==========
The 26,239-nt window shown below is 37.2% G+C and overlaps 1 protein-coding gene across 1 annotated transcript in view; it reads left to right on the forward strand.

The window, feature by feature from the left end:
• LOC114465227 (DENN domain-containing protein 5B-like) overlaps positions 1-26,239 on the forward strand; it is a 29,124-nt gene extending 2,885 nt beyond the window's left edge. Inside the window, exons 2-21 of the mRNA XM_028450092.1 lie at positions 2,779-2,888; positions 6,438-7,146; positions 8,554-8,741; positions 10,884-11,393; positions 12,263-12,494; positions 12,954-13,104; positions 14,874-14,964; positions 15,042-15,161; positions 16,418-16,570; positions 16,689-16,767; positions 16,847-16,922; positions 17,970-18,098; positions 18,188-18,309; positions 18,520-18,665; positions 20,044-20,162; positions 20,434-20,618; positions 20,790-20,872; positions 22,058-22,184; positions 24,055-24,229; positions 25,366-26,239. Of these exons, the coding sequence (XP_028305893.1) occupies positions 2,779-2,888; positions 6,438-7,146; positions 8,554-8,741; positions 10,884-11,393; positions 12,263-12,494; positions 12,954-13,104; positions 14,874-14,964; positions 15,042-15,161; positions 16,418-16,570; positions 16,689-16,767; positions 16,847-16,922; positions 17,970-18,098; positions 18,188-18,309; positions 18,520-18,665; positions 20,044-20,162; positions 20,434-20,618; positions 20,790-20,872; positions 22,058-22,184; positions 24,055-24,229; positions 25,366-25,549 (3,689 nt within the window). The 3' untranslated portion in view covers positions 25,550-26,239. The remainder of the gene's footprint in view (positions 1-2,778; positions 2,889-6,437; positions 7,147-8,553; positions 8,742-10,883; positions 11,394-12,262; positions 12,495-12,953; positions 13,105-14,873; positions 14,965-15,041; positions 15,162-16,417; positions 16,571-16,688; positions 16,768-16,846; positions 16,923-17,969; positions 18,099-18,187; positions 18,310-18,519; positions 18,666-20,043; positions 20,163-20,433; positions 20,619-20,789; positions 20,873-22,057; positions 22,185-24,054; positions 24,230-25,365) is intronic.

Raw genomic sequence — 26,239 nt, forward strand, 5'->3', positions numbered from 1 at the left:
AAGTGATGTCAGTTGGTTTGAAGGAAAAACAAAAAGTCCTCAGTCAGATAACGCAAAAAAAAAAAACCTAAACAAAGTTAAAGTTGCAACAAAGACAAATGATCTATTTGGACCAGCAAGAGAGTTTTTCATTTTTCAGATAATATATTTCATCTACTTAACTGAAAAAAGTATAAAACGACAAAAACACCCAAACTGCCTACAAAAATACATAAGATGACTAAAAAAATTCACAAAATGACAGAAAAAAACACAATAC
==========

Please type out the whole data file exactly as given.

The 26,239-nt window shown below is 37.2% G+C and overlaps 1 protein-coding gene across 1 annotated transcript in view; it reads left to right on the forward strand.

The window, feature by feature from the left end:
• LOC114465227 (DENN domain-containing protein 5B-like) overlaps positions 1-26,239 on the forward strand; it is a 29,124-nt gene extending 2,885 nt beyond the window's left edge. Inside the window, exons 2-21 of the mRNA XM_028450092.1 lie at positions 2,779-2,888; positions 6,438-7,146; positions 8,554-8,741; positions 10,884-11,393; positions 12,263-12,494; positions 12,954-13,104; positions 14,874-14,964; positions 15,042-15,161; positions 16,418-16,570; positions 16,689-16,767; positions 16,847-16,922; positions 17,970-18,098; positions 18,188-18,309; positions 18,520-18,665; positions 20,044-20,162; positions 20,434-20,618; positions 20,790-20,872; positions 22,058-22,184; positions 24,055-24,229; positions 25,366-26,239. Of these exons, the coding sequence (XP_028305893.1) occupies positions 2,779-2,888; positions 6,438-7,146; positions 8,554-8,741; positions 10,884-11,393; positions 12,263-12,494; positions 12,954-13,104; positions 14,874-14,964; positions 15,042-15,161; positions 16,418-16,570; positions 16,689-16,767; positions 16,847-16,922; positions 17,970-18,098; positions 18,188-18,309; positions 18,520-18,665; positions 20,044-20,162; positions 20,434-20,618; positions 20,790-20,872; positions 22,058-22,184; positions 24,055-24,229; positions 25,366-25,549 (3,689 nt within the window). The 3' untranslated portion in view covers positions 25,550-26,239. The remainder of the gene's footprint in view (positions 1-2,778; positions 2,889-6,437; positions 7,147-8,553; positions 8,742-10,883; positions 11,394-12,262; positions 12,495-12,953; positions 13,105-14,873; positions 14,965-15,041; positions 15,162-16,417; positions 16,571-16,688; positions 16,768-16,846; positions 16,923-17,969; positions 18,099-18,187; positions 18,310-18,519; positions 18,666-20,043; positions 20,163-20,433; positions 20,619-20,789; positions 20,873-22,057; positions 22,185-24,054; positions 24,230-25,365) is intronic.

Raw genomic sequence — 26,239 nt, forward strand, 5'->3', positions numbered from 1 at the left:
AAGTGATGTCAGTTGGTTTGAAGGAAAAACAAAAAGTCCTCAGTCAGATAACGCAAAAAAAAAAAACCTAAACAAAGTTAAAGTTGCAACAAAGACAAATGATCTATTTGGACCAGCAAGAGAGTTTTTCATTTTTCAGATAATATATTTCATCTACTTAACTGAAAAAAGTATAAAACGACAAAAACACCCAAACTGCCTACAAAAATACATAAGATGACTAAAAAAATTCACAAAATGACAGAAAAAAACACAATAC